Differential equations II: Hermite equation and Hermite polynomials
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Introduction to power series method:
Solutions of second order differential equations through power series method:
We know the solution of the above equation already; it is
y(x) = Acosωx + Bsinωx
as can be verified by direct substitution in the differential equation.
Power series solution: Let
We assume that the power series on the right hand side converges in a certain domain of values for x. Our solution will then be valid in that domain.
Also we assume that the derivatives are all well defined.
This is NOT a pure mathematics course for us to worry about convergence, validity of such representations etc. However, whenever we face problems, we agree to go back to the mathematician!
Note that the “.” (dot, period) between numbers is actually the multiplication symbol. Substitute the above in the equation
and equate coefficients of every power of x to zero.
i.e., coefficient of x0 = 0, coefficient of x1 = 0 etc. Then
(ω2a4 + 6.5a6) = 0
Also ω2a1 + 3.2a3 = 0
ω2a3 + 5.4a5 = 0
Thus we get two recurrence relations
The two constants which are left undefined are a0 and a1. This is true for all second order differential equations. They require two conditions to arrive at a particular solution.
Thus the solution is
The above example provides an illustration for a new method to solve an old problem with known solutions. The harmonic oscillator equation will be solved using this method.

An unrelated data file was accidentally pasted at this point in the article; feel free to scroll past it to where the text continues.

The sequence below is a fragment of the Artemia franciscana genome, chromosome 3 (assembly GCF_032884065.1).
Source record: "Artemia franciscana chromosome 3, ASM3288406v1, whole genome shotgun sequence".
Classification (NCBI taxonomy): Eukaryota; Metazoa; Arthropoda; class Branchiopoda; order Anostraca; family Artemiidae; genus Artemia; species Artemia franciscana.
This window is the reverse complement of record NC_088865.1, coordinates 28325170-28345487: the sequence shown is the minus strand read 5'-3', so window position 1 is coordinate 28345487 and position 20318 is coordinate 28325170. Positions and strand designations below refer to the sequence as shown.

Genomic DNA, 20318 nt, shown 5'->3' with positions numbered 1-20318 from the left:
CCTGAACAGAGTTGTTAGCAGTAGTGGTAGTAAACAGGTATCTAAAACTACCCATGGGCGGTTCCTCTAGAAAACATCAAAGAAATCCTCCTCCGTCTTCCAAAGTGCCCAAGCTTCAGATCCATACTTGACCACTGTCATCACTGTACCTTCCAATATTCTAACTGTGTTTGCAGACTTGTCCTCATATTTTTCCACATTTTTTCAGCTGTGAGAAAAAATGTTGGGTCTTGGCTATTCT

The Schrödinger differential equation is
and to is the domain
Rewrite the above equation:
x has the dimension of length L . λ and αhave the dimension of L − 2.
where ψ = ψ(x) and
What is the role of y?
note What is the dimension of ?
It is the same as
Verify that the dimension is
Since x has the dimension of length, we have introduced y so that it is dimensionless variable. Therefore in solving the differential equation we can drop all the excess baggage of constants.
Thus the differential equation that we want to solve is
Note that the equation is valid for all
Asymptotic (large y) solution:
What does the solution look for large values of y? To do this, we can try the “asymptotic [or, limiting] equation for large y, namely,
(take y sufficiently large so that the term we dropped out, is small and can be neglected). Try the solution Then
For to vanish for large values of choose only
and y being very large,
for very large
It is not acceptable. Hence the asymptotic solution must be for large values of y
Recurring coefficients for Hermite equation:
The complete solution be chosen as
where the function is arbitrary and must satisfy the equation
for all values of y.
Substituting for Ψ as above, we get,
This is known as the Hermite’s differential equation.
Problem: Show that Hermite’s equation is obtained when Eq. (12) is substituted in Eq.(10).
Propose a series solution as follows:
Substitute this in the differential equation:
Rearrange the above in increasing powers of y to get the following,
Considering even n’s
Repating this for all even n’s
Considering odd n’s:
The equations for are known as recurrence relations.
The power series has the following asymptotic behaviour.
What is the behaviour of for large values of n?
Thus the absolute covergence property of the power series is the same as that of as n tends to infinity; Then the wave function Ψ will be such that may not be finite for all the values of y if is an infinite series. However, if can be truncated at some finite n, then